Given the massive publicity campaign and rave reviews for the Village Roadshow Pictures/WB co-production, some exhibitors were hoping for a bigger first-day turn-out.
Based on the Thursday figure, the $150 million epic starring Tom Hardy, Charlize Theron, Nicholas Hoult, Zoe Kravitz, Rosie Huntington-Whiteley, Hugh Keays-Byrne and Megan Gale could earn $6 million- $7 million through Sunday.
One exhibitor is forecasting a final tally of $20 million while some others are tipping $25 million.
In the Us, some pundits predict the film will ring up a 3-day figure in the low-$40 million range, versus »
- Don Groves
After years of trying to make it to the big screen, Mad Max: Fury Road has finally arrived for our viewing pleasure. Directed by legendary director George Miller, the man behind the original films in the series, The Road Warrior, Mad Max, and Mad Max: Beyond Thunderdome (See our guide to the previous films below), this latest entry takes place sometime before the last film and replaces original star Mel Gibson with Tom Hardy, who looks more than up to task to fill those crazy boots. Also »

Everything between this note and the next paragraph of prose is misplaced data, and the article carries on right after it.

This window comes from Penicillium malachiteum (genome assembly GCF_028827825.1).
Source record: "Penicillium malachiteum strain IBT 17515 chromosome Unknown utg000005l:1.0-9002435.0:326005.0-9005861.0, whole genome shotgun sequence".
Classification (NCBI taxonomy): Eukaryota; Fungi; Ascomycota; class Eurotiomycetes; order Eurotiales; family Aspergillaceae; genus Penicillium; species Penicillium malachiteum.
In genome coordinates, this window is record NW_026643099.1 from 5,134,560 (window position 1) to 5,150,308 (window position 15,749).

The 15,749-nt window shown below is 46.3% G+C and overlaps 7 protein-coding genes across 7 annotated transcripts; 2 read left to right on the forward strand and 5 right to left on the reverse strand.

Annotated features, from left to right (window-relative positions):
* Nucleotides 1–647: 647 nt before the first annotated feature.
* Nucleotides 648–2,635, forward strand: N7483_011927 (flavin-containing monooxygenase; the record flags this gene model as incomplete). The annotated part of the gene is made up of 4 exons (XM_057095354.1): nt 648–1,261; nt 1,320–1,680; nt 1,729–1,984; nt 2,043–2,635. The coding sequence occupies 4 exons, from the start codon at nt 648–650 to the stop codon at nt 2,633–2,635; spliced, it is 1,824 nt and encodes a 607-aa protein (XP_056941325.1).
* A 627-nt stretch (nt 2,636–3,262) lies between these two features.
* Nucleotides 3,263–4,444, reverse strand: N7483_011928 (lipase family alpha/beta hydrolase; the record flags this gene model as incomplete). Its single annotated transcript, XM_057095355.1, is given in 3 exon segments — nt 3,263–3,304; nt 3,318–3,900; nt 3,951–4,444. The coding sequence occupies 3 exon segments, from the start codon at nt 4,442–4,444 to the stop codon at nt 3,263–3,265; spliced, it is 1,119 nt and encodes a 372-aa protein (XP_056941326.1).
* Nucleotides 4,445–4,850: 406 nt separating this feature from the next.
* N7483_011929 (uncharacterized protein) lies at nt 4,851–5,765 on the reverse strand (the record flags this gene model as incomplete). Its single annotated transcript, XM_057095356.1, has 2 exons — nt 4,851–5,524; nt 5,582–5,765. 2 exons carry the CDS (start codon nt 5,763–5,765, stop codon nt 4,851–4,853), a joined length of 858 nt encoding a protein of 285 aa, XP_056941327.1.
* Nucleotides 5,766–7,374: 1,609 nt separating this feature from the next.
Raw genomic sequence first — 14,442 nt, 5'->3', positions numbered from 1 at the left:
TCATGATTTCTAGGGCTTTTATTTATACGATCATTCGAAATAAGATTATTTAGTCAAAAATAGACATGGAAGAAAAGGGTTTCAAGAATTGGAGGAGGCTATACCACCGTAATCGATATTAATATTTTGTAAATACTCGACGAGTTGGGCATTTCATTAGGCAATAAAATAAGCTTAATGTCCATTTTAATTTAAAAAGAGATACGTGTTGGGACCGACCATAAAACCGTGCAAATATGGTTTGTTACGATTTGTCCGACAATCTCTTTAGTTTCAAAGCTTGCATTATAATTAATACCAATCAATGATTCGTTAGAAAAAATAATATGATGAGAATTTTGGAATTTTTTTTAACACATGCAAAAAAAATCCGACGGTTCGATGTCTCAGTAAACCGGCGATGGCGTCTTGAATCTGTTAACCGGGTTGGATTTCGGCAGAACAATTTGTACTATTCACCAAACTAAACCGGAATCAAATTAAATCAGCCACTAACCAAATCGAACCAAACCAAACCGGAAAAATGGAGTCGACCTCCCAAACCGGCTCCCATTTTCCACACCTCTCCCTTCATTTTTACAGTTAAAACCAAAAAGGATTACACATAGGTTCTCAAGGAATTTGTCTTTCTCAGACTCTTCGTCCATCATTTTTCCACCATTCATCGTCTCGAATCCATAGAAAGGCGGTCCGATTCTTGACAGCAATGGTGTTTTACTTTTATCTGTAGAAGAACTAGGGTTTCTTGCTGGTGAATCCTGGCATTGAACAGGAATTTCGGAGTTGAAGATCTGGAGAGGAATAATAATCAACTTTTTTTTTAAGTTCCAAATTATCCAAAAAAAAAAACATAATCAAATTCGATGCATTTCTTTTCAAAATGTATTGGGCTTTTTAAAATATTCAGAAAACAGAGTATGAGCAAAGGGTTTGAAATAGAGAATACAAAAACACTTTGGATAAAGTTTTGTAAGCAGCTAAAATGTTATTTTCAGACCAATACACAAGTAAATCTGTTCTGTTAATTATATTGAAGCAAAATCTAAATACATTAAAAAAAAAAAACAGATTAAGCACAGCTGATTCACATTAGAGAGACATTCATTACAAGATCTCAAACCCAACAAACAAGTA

- Paul Shirey
Every franchise has it. The ugly duckling. The movie that doesn't quite live up to the franchise. It's not surprising that more often than not, that movie is the third instalment. They tend to feel unnecessary; tacked on. An afterthought designed simply to cash in. Mad Max Beyond Thunderdome kind of feels like that movie. But it's not.
Beyond Thunderdome isn't what fans expected after the success of The Road Warrior (review) but just because it's a lesser movie doesn't mean it's not essential to the franchise. It's simply an unexpected entry that doesn't quite mimic the others. While the previous instalments focused on Max Rockatansky and his quest for either [Continued ...] »
Nicholas Hoult and Charlize Theron in Cannes for Mad Max: Fury Road Photo: Richard Mowe Thirty years after Mel Gibson revved and roared his way through Mad Max: Beyond Thunderdome director George Miller has resurrected his saga with Mad Max: Fury Road, the fourth instalment in the post-apocalyptic series.